DETROIT LAKES, Minn. – The Minnesota Department of Natural Resources is investigating the death of a large buck that grew tired and eventually drowned after being followed and harassed by a pontoon boat driver.
The incident happened Sept. 6 on Tulaby Lake, which is in both Becker and Mahnomen counties in northwest Minnesota.
"It was out swimming in the lake, towards the north end of the lake on the Mahnomen County side," said Ray Thorkildson, who sits on the Tulaby Lake Association Board.
"The (guy) gets between the deer and land to block it and it turns away. Ultimately he ends up chasing it, according to a witness, and it ends up drowning - a beautiful big buck."
Thorkildson said his son dragged the deer's body to shore, where they helped load it into a pickup truck driven by DNR Conservation Officer Angela Warren, who confirmed there is an active investigation into the case. She could not be reached for further comment.
"I'm really upset and I sure hope something is done to the perpetrator," Thorkildson said.
The owner of the pontoon is known, he added, and it's also known that the person who chased the buck was visiting the owner of the pontoon. He declined to release any names, but said the information was given to the DNR.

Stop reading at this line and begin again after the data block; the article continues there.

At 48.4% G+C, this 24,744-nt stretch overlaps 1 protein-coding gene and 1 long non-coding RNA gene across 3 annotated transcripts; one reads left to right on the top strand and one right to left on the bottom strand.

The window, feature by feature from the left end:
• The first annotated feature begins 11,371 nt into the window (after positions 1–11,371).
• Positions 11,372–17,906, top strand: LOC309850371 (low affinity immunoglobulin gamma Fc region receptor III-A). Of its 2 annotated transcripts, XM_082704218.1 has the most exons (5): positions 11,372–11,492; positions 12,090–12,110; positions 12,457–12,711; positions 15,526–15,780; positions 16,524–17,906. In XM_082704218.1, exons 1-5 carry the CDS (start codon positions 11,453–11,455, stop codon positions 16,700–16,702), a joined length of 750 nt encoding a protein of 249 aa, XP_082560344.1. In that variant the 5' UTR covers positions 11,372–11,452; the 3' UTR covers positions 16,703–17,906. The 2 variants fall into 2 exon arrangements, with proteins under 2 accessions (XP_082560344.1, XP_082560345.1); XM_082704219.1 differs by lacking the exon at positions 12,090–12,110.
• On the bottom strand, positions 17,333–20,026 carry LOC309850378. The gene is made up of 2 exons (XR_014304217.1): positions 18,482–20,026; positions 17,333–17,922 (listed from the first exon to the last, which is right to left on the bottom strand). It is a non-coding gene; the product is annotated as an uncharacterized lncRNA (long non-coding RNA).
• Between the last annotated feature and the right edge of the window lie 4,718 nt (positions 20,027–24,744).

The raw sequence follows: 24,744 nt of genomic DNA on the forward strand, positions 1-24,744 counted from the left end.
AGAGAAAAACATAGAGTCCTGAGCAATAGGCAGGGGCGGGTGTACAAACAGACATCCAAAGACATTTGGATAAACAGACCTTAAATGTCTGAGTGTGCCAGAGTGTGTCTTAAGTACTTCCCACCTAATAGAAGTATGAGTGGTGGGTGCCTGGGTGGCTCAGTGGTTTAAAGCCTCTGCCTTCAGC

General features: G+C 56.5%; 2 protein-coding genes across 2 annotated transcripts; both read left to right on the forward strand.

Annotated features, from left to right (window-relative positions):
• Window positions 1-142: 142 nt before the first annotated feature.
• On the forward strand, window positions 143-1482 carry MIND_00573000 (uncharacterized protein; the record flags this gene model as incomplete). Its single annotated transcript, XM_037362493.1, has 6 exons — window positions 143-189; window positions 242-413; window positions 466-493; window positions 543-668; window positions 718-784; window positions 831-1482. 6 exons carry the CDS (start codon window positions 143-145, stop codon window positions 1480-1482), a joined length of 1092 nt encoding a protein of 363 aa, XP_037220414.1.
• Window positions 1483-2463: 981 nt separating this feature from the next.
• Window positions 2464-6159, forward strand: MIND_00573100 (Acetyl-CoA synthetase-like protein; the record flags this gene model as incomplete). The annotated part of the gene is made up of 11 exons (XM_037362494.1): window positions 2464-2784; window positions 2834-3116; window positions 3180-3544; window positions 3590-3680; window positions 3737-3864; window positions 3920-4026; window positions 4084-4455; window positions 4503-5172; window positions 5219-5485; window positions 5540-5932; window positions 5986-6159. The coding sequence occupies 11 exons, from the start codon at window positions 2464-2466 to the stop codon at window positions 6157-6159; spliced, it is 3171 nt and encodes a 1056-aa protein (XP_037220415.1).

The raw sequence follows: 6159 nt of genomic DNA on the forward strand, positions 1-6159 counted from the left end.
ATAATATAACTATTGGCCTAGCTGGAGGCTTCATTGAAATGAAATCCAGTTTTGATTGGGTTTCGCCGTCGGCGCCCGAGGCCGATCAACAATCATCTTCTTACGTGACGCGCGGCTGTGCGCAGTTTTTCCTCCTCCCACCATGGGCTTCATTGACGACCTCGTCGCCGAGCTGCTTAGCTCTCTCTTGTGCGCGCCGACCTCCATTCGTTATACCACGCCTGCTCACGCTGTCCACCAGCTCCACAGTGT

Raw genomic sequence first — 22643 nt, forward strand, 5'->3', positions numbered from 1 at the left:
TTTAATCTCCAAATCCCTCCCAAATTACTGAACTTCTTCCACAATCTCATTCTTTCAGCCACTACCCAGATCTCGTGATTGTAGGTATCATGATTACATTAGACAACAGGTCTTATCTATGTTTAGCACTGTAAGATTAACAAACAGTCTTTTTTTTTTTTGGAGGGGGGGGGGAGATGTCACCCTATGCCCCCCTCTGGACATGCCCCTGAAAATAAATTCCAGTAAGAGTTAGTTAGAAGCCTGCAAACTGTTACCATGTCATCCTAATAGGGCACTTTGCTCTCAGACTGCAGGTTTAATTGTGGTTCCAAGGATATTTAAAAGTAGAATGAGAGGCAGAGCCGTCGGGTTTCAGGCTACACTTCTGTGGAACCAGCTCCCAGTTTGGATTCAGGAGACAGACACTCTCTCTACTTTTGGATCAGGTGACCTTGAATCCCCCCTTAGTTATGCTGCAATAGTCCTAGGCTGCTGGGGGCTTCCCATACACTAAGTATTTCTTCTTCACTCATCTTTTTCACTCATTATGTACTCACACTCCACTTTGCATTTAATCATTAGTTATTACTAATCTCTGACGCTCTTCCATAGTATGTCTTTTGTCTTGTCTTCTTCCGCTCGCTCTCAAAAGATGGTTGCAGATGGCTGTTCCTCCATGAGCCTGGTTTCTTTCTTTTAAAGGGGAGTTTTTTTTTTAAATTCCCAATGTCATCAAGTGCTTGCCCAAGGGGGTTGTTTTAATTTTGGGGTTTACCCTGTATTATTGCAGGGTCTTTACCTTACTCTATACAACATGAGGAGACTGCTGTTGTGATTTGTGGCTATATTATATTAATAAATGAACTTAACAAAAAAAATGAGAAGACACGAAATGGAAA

Thorkildson said several people saw the incident and were sickened by the sight.
"One guy went out there and confronted the guy, asking 'What are you doing?' He got a photo of the pontoon and the registration number."
Col. Ken Soring, DNR Law Enforcement Division director in St. Paul, said he could not comment on the specific case until he reviewed the file.
But in general, in addition to whatever fine is imposed in district court, restitution for an illegally killed deer is $500, and that doubles if it is found to be a trophy animal according to the Boone and Crockett Club score chart, he said.
"It had a rack on it," Thorkildson said. "It was just absolutely a gorgeous buck."
Animal harassment incidents are unusual in Minnesota, Soring said.
"It's more of a rare occurrence; it's not real common," he said.